The fountain of youth is going to the dogs. At least that’s the case in Seattle, where biogerontologists Matt Kaeberlein and Daniel Promislow at the University of Washington have given local pet owners the chance to have their dogs test an experimental antiaging drug. Owners offered up more than 1,000 pooches, and the researchers selected 32 to participate in the study, set to begin this spring.
The drug they’ll be taking, rapamycin, wasn’t originally intended to extend canine longevity—it’s often used as an immunosuppressant, typically prescribed to people who have had an organ transplant. But rapamycin also blocks a gene called mTOR, which (among other things) causes cells to age and break down more rapidly. Several years ago, when scientists began feeding rapamycin to mice, they found that the rodents lived about 10 percent longer than control groups. That naturally evoked visions of (human) Florida retirees sipping rapamycin milk shakes, a scenario drug companies would already be fast-tracking toward reality if only rapamycin were still protected intellectual property. But the substance is off-patent, taking huge profits off the table. (You might still be able to patent the milk shake formulation, but you couldn’t stop competitors from making rapamycin lollipops.)
Call in the K9 squad! Millions of dog owners—including Kaeberlein and Promislow, who own a German shepherd, a keeshond, a Weimaraner, and a Chow mix between them, though none of their dogs are eligible for the study—are eager to give their pets an extra few years. Since most competent human masters can administer meds and provide some daily monitoring, researchers can crowdsource a lot of the data collection. Furthermore, the dog lifespan is so short (awww) that they can provide relatively rapid returns on research.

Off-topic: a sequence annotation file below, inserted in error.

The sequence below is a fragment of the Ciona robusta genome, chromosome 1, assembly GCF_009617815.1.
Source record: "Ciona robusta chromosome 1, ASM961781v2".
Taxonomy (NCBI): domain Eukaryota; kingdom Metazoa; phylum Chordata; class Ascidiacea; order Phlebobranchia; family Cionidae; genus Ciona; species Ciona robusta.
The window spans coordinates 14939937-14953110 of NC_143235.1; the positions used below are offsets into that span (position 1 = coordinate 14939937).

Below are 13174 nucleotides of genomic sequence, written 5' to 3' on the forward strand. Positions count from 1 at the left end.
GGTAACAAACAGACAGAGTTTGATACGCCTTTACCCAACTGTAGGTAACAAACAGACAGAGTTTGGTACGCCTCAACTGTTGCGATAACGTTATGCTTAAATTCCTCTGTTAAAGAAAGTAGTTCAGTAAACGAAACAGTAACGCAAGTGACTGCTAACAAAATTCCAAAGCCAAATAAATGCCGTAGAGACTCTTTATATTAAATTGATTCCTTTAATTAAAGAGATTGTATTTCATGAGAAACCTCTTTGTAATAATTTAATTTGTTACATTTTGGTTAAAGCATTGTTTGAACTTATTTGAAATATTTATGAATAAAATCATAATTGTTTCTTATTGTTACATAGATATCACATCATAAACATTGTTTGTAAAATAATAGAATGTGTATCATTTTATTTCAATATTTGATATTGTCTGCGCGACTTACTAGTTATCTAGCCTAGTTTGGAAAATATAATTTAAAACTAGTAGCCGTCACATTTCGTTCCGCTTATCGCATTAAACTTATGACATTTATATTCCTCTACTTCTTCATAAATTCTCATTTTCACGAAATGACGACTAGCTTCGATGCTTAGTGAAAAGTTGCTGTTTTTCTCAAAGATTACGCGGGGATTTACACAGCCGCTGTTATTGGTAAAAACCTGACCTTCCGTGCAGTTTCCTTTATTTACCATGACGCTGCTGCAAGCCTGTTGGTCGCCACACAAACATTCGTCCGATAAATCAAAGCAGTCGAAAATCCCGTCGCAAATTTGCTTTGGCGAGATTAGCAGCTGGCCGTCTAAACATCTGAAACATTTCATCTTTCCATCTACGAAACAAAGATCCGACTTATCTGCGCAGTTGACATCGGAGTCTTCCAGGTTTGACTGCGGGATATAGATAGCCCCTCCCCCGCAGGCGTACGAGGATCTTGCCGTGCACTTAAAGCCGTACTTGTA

That’s a juicy bone for dogs and their best friends, but what’s really at stake is nothing less than a revolution in drug testing. Kaeberlein and Promislow have effectively unleashed a practical way to research new human uses for out-of-patent drugs. Pets can provide a cheap alternative to pricey and chancy human clinical tests, key when you’re dealing with a drug that might not be especially profitable in the first place. It’s easy to extend the idea beyond rapamycin. Testing experimental drugs on pets is a potential new template for human medical research: Such experiments on pets would be less expensive than testing drugs on lab animals but still statistically valid, since the greater number of test subjects would override the quirks of homestyle observation. And dogs are genetically diverse, another plus. It would also be more humane, since dogs are more frolicsome at home than in a kennel.
By making drug studies more affordable, this approach would allow pharmaceutical companies to profit from old or unpatentable drugs. Researchers could test other potential antiaging chemicals on dogs with the hope that they could one day invigorate people.
And researchers could enlist pets to investigate more targeted benefits of rapamycin as a treatment for specific human ailments. The drug can reverse cardiomyopathy in mice; as a step toward helping people, Doberman pinschers—a breed that’s naturally susceptible to a version of the disease—could serve as guinea pigs. (A study like this might require more veterinary participation, as the average pet owner isn’t going to have the wherewithal to administer a slate of cardiovascular tests.)
Dogs have other opportunities to give old drugs new tricks: Growing evidence suggests that the out-of-patent diabetes medicine metformin may have unexpected benefits for cancer patients. For example, diabetic men on metformin are less likely to die of prostate cancer than those taking other diabetes drugs. Those studies are retrospective, meaning that they analyze preexisting data. A metformin study on golden retrievers—a breed prone to cancer—could draw funding from golden retriever clubs and provide clinical data crucial to future human prescription.
Kaeberlein and Promislow are wary about treating people’s pet dogs as lab rats. Both insist that their motivation is to improve dogs’ lives; human benefits come second. Their respect for Fido’s well-being is laudable, but that’s nothing a clinical review board can’t handle. What would be irresponsible would be to lose the chance to help people.
Dogs share our lives. They live in the same environments as we do, and they’re exposed to many of the factors that most affect our health, from bad food to secondhand smoke. Testing drugs on them is a realistic way to try out pharmaceuticals that might otherwise get ignored. After all, if our dogs start living forever, we’re going to need to be around to walk them.